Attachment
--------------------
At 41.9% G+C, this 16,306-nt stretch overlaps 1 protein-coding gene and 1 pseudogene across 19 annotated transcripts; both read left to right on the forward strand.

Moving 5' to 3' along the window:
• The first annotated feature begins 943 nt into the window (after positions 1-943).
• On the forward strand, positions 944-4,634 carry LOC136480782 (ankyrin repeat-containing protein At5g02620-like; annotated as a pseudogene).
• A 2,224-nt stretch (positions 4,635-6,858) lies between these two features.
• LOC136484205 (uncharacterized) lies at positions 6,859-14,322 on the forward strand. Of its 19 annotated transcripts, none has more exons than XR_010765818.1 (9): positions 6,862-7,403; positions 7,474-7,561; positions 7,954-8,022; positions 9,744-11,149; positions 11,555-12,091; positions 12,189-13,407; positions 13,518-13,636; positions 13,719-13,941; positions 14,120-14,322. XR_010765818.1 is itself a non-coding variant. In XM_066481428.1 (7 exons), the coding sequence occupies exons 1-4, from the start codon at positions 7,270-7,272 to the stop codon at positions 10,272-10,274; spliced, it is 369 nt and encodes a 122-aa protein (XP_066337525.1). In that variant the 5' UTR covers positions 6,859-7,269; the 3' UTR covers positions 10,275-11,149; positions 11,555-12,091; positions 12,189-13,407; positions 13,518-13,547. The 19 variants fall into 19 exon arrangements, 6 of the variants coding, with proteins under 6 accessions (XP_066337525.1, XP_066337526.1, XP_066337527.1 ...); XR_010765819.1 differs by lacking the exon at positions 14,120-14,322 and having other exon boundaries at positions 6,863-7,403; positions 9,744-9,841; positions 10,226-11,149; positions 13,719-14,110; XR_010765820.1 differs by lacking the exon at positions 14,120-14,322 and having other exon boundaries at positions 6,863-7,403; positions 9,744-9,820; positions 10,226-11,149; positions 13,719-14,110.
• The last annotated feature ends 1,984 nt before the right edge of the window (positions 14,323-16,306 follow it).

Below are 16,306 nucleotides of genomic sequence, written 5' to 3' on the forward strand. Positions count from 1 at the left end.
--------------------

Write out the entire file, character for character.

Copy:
At 41.9% G+C, this 16,306-nt stretch overlaps 1 protein-coding gene and 1 pseudogene across 19 annotated transcripts; both read left to right on the forward strand.

Moving 5' to 3' along the window:
• The first annotated feature begins 943 nt into the window (after positions 1-943).
• On the forward strand, positions 944-4,634 carry LOC136480782 (ankyrin repeat-containing protein At5g02620-like; annotated as a pseudogene).
• A 2,224-nt stretch (positions 4,635-6,858) lies between these two features.
• LOC136484205 (uncharacterized) lies at positions 6,859-14,322 on the forward strand. Of its 19 annotated transcripts, none has more exons than XR_010765818.1 (9): positions 6,862-7,403; positions 7,474-7,561; positions 7,954-8,022; positions 9,744-11,149; positions 11,555-12,091; positions 12,189-13,407; positions 13,518-13,636; positions 13,719-13,941; positions 14,120-14,322. XR_010765818.1 is itself a non-coding variant. In XM_066481428.1 (7 exons), the coding sequence occupies exons 1-4, from the start codon at positions 7,270-7,272 to the stop codon at positions 10,272-10,274; spliced, it is 369 nt and encodes a 122-aa protein (XP_066337525.1). In that variant the 5' UTR covers positions 6,859-7,269; the 3' UTR covers positions 10,275-11,149; positions 11,555-12,091; positions 12,189-13,407; positions 13,518-13,547. The 19 variants fall into 19 exon arrangements, 6 of the variants coding, with proteins under 6 accessions (XP_066337525.1, XP_066337526.1, XP_066337527.1 ...); XR_010765819.1 differs by lacking the exon at positions 14,120-14,322 and having other exon boundaries at positions 6,863-7,403; positions 9,744-9,841; positions 10,226-11,149; positions 13,719-14,110; XR_010765820.1 differs by lacking the exon at positions 14,120-14,322 and having other exon boundaries at positions 6,863-7,403; positions 9,744-9,820; positions 10,226-11,149; positions 13,719-14,110.
• The last annotated feature ends 1,984 nt before the right edge of the window (positions 14,323-16,306 follow it).

Below are 16,306 nucleotides of genomic sequence, written 5' to 3' on the forward strand. Positions count from 1 at the left end.